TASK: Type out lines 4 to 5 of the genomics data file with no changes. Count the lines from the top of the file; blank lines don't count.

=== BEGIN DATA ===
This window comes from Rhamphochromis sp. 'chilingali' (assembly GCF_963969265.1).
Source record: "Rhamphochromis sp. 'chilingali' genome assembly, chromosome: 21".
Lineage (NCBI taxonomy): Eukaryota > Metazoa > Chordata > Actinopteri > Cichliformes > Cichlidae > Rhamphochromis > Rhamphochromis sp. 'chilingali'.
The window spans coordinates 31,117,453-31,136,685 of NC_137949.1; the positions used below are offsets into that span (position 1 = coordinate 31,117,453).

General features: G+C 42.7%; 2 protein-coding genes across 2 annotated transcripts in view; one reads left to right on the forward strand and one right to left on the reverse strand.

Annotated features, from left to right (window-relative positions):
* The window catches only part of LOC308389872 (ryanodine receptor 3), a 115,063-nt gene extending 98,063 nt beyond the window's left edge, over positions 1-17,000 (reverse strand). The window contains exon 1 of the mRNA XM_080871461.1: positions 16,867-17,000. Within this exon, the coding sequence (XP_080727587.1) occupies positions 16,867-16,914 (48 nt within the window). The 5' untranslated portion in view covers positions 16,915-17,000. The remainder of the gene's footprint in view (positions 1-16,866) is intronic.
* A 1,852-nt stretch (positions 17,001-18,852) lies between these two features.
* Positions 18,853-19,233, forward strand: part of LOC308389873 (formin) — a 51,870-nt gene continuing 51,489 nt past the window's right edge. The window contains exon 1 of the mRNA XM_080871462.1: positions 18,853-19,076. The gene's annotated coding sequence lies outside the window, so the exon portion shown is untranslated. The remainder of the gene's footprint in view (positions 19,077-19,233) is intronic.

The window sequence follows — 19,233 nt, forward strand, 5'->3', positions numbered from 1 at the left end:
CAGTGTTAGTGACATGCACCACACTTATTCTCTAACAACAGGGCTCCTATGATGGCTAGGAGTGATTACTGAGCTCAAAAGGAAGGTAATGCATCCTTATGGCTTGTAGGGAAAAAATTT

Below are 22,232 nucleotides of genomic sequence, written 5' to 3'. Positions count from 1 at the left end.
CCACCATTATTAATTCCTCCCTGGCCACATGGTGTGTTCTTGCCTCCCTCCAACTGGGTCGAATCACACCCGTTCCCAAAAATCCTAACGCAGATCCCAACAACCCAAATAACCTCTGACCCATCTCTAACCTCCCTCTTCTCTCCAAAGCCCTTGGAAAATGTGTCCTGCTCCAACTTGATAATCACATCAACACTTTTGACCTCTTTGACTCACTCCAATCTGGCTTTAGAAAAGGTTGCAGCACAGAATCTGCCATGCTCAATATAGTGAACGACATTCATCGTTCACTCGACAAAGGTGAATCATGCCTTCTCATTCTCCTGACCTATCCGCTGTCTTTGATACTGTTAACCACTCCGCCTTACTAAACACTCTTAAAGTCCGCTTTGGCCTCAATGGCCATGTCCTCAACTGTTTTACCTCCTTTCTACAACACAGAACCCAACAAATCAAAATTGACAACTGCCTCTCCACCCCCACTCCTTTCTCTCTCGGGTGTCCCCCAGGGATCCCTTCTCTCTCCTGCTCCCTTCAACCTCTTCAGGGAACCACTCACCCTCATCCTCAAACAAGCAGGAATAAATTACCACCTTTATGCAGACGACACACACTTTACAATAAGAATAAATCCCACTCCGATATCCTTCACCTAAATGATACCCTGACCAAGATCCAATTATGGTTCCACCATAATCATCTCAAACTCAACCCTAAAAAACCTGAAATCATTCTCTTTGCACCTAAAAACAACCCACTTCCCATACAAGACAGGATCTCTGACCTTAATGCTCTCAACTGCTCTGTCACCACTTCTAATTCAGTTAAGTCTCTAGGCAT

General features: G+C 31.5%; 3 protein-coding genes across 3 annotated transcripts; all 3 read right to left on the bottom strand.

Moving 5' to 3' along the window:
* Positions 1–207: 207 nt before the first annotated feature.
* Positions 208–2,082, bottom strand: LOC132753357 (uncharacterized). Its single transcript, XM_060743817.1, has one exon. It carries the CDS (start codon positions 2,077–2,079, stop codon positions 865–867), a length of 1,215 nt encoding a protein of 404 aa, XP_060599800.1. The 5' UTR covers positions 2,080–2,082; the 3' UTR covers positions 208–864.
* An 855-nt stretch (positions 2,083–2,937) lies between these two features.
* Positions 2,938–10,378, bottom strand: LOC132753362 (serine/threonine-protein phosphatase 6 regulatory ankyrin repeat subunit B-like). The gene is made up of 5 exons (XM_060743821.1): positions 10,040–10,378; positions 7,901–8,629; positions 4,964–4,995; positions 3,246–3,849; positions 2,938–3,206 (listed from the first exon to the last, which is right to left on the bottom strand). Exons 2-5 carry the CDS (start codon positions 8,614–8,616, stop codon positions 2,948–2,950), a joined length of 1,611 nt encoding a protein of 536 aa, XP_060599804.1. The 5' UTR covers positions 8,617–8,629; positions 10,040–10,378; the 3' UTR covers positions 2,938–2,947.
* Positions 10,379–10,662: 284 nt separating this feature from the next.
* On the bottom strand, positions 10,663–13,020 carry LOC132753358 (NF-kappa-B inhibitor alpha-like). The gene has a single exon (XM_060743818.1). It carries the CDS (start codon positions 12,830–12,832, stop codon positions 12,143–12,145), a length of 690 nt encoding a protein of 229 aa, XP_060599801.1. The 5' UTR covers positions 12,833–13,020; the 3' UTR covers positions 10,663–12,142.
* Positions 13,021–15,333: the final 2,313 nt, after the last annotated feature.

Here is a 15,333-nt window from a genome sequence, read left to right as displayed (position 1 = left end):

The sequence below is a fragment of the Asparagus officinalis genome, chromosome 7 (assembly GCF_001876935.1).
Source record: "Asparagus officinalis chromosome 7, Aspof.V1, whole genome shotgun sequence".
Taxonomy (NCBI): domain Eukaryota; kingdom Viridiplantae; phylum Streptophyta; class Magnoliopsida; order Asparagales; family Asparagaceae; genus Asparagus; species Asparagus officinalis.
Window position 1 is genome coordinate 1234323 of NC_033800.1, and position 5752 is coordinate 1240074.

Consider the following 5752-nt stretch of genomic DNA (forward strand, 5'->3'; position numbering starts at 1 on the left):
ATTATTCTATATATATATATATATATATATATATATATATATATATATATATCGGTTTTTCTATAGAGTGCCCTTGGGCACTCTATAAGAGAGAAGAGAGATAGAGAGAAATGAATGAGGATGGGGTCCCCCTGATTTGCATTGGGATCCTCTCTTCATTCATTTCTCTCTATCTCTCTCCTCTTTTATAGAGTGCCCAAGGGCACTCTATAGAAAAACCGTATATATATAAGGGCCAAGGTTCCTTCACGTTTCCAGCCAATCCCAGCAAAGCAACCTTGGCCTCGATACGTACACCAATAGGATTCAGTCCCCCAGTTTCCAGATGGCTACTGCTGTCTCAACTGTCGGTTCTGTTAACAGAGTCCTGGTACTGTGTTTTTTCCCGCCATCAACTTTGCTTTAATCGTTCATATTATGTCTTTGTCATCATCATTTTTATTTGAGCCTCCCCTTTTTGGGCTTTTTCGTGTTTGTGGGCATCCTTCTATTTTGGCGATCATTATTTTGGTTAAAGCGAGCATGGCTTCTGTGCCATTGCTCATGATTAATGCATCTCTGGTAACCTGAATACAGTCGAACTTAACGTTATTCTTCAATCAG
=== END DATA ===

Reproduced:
The window spans coordinates 31,117,453-31,136,685 of NC_137949.1; the positions used below are offsets into that span (position 1 = coordinate 31,117,453).

General features: G+C 42.7%; 2 protein-coding genes across 2 annotated transcripts in view; one reads left to right on the forward strand and one right to left on the reverse strand.